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Post Office Essential to Our Country’s Founding
By Bob Levi
Director of Legislative & Political Affairs
Before I begin, I would like to note that, for the first time in more than a decade, the Postal Service Board of Governors has a full complement of nine presidentially nominated members. On May 12, the Senate confirmed the nominations of Daniel Tangherlini and Derek Kan.
On July 4th, our nation celebrated its 246th birthday. Therefore, I would like to explore the role some notable American patriots played in forging our postal system and what shaped their views about the institution.
It is important to note that the chief function of the Colonial postal system was to distribute not only correspondence, but, more consequentially, circulate newspapers. There is a reason why so many of our early postmasters were printers and publishers. Newspapers were the patriotic glue that bound together the 13 colonies.
These first leaders of the postal system were tasked with ensuring that the Post Office was properly funded and provided a secure means of distributing correspondence and political information. Inasmuch as there was no government funding for the postal system, all three postmasters general were challenged to run a profit-making postal operation that financed a communication network for early Americans; sound vaguely familiar?
When the Constitutional Convention of 1787 convened, delegates yearned for a more established postal operation that was part of a federal government. The convention strongly believed that unimpeded distribution of news should be a core government function and, thus, explicitly provided Congress with the authority “to establish post offices and post roads.”
Ratification of the Constitution was not a slam-dunk. Some American patriots viewed the Constitution’s sanction of a strong federal government as a direct attack on state autonomy. Critics believed creating a strong executive branch was an attempt to create an American-cultivated monarchy. Supporters of the Constitution were referred to as “Federalists;” those opposed were known as “anti-Federalists.”
The Federalist Papers, a collection of articles and essays by Alexander Hamilton, James Madison and John Jay, made an unassailable case for ratification of the U.S. Constitution. The audience was the American public and the vehicle for public debate was newspapers.
Then-Postmaster General Hazard was a passionate Federalist and supported ratification. In the heat of the era, Hazard apparently attempted to stifle debate by changing the way in which the Post Office conveyed newspapers. Under existing postal rules, newspapers were “exchanged” among the cities along the postal routes. For example, Boston papers were exchanged with Philadelphia and New York papers.
Post riders carried correspondence for a fee, but carried newspapers to be exchanged and papers for subscribers at no cost. This established exchange and informal public subsidy arrangement promoted sharing news and fostered political debate throughout the young nation. The Continental Congress sought to formalize this arrangement.
However, during the ratification debate over the Constitution, news and arguments critical of ratification went dark. The news eclipse occurred when Hazard changed the postal rules. One of his revisions allowed post riders to disregard newspapers. Post riders were empowered with this discretion because Hazard’s postal plan reduced mail capacity.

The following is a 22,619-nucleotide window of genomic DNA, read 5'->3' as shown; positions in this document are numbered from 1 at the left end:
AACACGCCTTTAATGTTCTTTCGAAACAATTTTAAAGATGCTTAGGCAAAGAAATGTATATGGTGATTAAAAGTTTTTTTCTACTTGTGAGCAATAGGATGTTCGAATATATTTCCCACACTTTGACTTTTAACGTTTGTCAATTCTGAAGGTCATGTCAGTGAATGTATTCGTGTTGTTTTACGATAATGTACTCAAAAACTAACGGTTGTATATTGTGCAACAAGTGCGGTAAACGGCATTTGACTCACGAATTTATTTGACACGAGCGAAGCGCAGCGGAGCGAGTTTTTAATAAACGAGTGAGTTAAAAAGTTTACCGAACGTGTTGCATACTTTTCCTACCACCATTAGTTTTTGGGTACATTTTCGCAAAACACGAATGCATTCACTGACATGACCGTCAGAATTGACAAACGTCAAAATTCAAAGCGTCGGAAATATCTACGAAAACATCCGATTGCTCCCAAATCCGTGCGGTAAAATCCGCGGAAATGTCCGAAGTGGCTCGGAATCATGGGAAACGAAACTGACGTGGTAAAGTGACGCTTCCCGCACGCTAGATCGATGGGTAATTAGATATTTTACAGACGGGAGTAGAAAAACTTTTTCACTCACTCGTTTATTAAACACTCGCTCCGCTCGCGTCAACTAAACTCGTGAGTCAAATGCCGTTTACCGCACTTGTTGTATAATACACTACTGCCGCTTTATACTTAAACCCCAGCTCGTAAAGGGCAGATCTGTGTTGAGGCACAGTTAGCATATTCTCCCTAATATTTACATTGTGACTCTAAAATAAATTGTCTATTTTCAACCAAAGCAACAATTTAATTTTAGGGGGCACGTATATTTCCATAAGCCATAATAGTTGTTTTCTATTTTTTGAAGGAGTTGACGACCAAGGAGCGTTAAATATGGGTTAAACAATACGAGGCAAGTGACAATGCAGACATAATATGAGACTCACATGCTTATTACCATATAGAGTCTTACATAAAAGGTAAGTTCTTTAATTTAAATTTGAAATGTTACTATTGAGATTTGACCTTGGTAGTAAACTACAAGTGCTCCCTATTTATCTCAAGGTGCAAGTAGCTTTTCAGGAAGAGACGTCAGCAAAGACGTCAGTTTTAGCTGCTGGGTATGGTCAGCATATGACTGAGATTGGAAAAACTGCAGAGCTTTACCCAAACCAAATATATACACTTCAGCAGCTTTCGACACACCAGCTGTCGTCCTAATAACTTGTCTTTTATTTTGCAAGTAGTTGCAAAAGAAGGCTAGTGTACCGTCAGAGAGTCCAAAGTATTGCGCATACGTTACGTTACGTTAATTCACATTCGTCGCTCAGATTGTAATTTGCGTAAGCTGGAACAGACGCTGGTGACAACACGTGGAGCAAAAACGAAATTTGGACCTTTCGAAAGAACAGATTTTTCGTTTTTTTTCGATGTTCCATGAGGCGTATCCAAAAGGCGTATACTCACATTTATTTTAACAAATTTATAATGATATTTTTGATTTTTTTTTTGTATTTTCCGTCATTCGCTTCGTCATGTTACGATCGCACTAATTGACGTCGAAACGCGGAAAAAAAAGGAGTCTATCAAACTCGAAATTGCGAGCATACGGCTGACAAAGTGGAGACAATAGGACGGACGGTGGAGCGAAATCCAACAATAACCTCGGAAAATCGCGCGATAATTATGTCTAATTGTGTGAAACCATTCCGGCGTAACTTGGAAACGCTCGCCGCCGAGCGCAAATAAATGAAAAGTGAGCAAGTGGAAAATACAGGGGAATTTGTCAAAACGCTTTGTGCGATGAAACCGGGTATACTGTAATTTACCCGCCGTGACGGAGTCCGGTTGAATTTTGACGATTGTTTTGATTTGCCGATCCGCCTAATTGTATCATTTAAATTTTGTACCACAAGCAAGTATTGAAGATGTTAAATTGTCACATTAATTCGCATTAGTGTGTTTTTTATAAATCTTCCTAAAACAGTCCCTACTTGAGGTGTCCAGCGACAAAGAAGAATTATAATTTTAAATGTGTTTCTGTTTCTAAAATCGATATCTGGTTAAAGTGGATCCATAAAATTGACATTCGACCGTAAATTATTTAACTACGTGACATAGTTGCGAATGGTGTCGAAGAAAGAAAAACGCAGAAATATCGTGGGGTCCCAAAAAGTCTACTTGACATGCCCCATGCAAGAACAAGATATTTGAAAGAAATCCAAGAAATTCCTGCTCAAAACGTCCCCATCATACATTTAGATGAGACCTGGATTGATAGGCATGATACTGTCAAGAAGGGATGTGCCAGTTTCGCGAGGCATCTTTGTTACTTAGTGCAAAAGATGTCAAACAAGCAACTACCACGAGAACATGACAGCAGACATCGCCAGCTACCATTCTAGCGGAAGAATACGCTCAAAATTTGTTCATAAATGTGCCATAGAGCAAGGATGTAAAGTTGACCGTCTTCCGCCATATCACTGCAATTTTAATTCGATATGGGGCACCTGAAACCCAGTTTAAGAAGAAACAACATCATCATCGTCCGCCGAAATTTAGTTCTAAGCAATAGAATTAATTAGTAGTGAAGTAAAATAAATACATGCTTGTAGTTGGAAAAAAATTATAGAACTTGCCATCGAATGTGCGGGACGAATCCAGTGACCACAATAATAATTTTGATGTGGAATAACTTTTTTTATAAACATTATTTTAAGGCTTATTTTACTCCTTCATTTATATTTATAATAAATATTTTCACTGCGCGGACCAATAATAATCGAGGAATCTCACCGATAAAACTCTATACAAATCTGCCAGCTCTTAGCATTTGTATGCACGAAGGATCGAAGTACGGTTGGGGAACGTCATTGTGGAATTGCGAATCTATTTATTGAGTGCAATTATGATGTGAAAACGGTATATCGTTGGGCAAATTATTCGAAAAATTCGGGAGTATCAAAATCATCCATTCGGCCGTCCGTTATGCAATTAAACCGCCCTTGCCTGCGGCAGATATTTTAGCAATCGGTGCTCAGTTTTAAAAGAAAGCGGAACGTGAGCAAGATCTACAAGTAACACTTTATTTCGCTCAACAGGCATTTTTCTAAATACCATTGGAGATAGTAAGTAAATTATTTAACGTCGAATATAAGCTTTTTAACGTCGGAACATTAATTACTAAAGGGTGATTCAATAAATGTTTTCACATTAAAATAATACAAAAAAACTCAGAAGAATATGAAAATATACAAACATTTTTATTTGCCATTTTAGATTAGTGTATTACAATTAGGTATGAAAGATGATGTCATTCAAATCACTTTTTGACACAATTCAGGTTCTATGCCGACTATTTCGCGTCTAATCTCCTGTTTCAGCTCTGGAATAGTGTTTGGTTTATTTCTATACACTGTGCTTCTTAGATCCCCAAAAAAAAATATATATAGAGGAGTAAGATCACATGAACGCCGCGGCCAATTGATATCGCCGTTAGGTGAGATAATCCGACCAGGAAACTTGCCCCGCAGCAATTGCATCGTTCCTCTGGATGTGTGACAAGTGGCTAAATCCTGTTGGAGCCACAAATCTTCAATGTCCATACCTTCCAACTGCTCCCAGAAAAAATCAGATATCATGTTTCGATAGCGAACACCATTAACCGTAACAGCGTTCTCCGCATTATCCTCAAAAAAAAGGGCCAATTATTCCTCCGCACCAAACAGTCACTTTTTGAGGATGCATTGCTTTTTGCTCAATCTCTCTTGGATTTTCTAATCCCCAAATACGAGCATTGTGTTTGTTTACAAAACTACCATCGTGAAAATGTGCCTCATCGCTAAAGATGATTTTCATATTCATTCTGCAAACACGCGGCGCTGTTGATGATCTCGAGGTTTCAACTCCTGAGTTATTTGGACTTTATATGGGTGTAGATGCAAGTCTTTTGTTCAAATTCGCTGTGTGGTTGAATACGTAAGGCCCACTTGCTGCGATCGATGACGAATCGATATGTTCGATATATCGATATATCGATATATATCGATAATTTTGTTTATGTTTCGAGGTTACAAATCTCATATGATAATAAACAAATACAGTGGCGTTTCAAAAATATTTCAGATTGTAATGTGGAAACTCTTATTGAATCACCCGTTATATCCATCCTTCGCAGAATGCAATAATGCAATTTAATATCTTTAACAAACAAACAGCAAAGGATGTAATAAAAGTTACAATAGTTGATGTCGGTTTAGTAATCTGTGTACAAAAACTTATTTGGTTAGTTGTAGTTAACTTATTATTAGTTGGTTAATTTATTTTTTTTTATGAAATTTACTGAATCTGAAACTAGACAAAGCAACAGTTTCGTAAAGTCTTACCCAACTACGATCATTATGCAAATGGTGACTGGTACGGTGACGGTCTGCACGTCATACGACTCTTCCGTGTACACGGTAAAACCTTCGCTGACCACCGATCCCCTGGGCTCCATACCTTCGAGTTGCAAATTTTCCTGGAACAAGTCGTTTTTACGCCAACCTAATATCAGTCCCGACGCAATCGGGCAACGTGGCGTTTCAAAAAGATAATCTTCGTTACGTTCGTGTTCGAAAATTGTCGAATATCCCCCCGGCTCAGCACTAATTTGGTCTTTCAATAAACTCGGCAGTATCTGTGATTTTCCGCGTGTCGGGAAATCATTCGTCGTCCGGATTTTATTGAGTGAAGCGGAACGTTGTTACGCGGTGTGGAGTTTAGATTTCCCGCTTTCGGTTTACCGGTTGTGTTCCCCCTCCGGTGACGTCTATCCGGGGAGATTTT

In part, Hazard “reformed” the way in which mail transited along postal roads. He replaced large-capacity stagecoaches with limited-capacity post riders. Hazard argued that post riders were faster and cheaper. However, the plan did not go well. The routes suffered significant service interruptions, possibly as the result of inadequate rider availability. Moreover, post riders carried less mail than a coach. Therefore, the Post Office needed more riders.
Finally, accessibility to newspapers—the fuel for public discourse—was undermined due to the lack of mail capacity and rider discretion. Consequently, free and open debate over the Constitution among the American public was handicapped.
George Washington was distressed by Hazard’s actions. Historians note that although Washington had an intense and personal interest in ratification, he fervently opposed limiting debate on the issue. He also thought that postal censorship could jeopardize ratification. Finally, he believed that entangling the Post Office with partisanship would reduce political engagement and delegitimize the republic.
Washington’s outrage with Hazard was abundantly clear when, after he was elected America’s first president in 1789, Washington reappointed all existing federal officials with the exception of Hazard. Consequently, Samuel Osgood was the first presidentially appointed postmaster general.
On a side note, it appears that Alexander Hamilton, as President Washington’s Secretary of the Treasury, sought to offset Revolutionary War debt with postage-stamp revenue. Despite the Constitution’s delegating to Congress the authority to “establish post offices and post roads,” Hamilton had a strong interest in running postal operations out of the Treasury Department.
Ironically, Secretary of State Thomas Jefferson wanted to run the Post Office out of the State Department. Postal operations and revenue were so important that two of America’s Founding Fathers clashed over its authority. In 1792, Congress and Washington settled the skirmish by signing into law the Postal Service Act of 1792, which established the U.S. Post Office as a cabinet department led by the postmaster general.
While the Post Office has not been a cabinet-level agency for the past 51 years, many of the same discussions about the appropriate role of the Postal Service and its operations date back to the founding of our nation. The debate continues.